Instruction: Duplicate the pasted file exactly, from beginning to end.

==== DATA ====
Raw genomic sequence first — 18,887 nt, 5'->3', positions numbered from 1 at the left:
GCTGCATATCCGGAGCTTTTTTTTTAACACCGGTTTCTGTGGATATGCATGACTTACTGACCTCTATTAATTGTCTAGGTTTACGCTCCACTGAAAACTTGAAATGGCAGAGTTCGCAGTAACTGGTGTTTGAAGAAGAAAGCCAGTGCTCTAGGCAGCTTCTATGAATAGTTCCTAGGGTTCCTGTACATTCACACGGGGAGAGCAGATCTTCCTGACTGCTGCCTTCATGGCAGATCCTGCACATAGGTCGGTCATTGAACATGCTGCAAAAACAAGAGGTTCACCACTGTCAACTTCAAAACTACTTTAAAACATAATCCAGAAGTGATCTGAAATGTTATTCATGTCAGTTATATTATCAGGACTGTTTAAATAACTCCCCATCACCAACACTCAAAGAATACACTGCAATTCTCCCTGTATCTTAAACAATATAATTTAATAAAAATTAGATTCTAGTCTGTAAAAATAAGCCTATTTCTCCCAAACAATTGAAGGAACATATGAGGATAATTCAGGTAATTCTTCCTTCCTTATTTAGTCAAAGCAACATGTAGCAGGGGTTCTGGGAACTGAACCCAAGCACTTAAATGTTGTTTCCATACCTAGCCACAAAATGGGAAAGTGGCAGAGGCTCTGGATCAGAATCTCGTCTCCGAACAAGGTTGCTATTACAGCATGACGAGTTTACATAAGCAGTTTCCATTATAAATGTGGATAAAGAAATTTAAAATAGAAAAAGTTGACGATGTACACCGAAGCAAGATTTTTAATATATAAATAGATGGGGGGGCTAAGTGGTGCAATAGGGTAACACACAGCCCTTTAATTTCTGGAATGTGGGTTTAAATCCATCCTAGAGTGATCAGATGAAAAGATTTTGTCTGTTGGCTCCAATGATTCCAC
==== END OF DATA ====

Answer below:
Raw genomic sequence first — 18,887 nt, 5'->3', positions numbered from 1 at the left:
GCTGCATATCCGGAGCTTTTTTTTTAACACCGGTTTCTGTGGATATGCATGACTTACTGACCTCTATTAATTGTCTAGGTTTACGCTCCACTGAAAACTTGAAATGGCAGAGTTCGCAGTAACTGGTGTTTGAAGAAGAAAGCCAGTGCTCTAGGCAGCTTCTATGAATAGTTCCTAGGGTTCCTGTACATTCACACGGGGAGAGCAGATCTTCCTGACTGCTGCCTTCATGGCAGATCCTGCACATAGGTCGGTCATTGAACATGCTGCAAAAACAAGAGGTTCACCACTGTCAACTTCAAAACTACTTTAAAACATAATCCAGAAGTGATCTGAAATGTTATTCATGTCAGTTATATTATCAGGACTGTTTAAATAACTCCCCATCACCAACACTCAAAGAATACACTGCAATTCTCCCTGTATCTTAAACAATATAATTTAATAAAAATTAGATTCTAGTCTGTAAAAATAAGCCTATTTCTCCCAAACAATTGAAGGAACATATGAGGATAATTCAGGTAATTCTTCCTTCCTTATTTAGTCAAAGCAACATGTAGCAGGGGTTCTGGGAACTGAACCCAAGCACTTAAATGTTGTTTCCATACCTAGCCACAAAATGGGAAAGTGGCAGAGGCTCTGGATCAGAATCTCGTCTCCGAACAAGGTTGCTATTACAGCATGACGAGTTTACATAAGCAGTTTCCATTATAAATGTGGATAAAGAAATTTAAAATAGAAAAAGTTGACGATGTACACCGAAGCAAGATTTTTAATATATAAATAGATGGGGGGGCTAAGTGGTGCAATAGGGTAACACACAGCCCTTTAATTTCTGGAATGTGGGTTTAAATCCATCCTAGAGTGATCAGATGAAAAGATTTTGTCTGTTGGCTCCAATGATTCCAC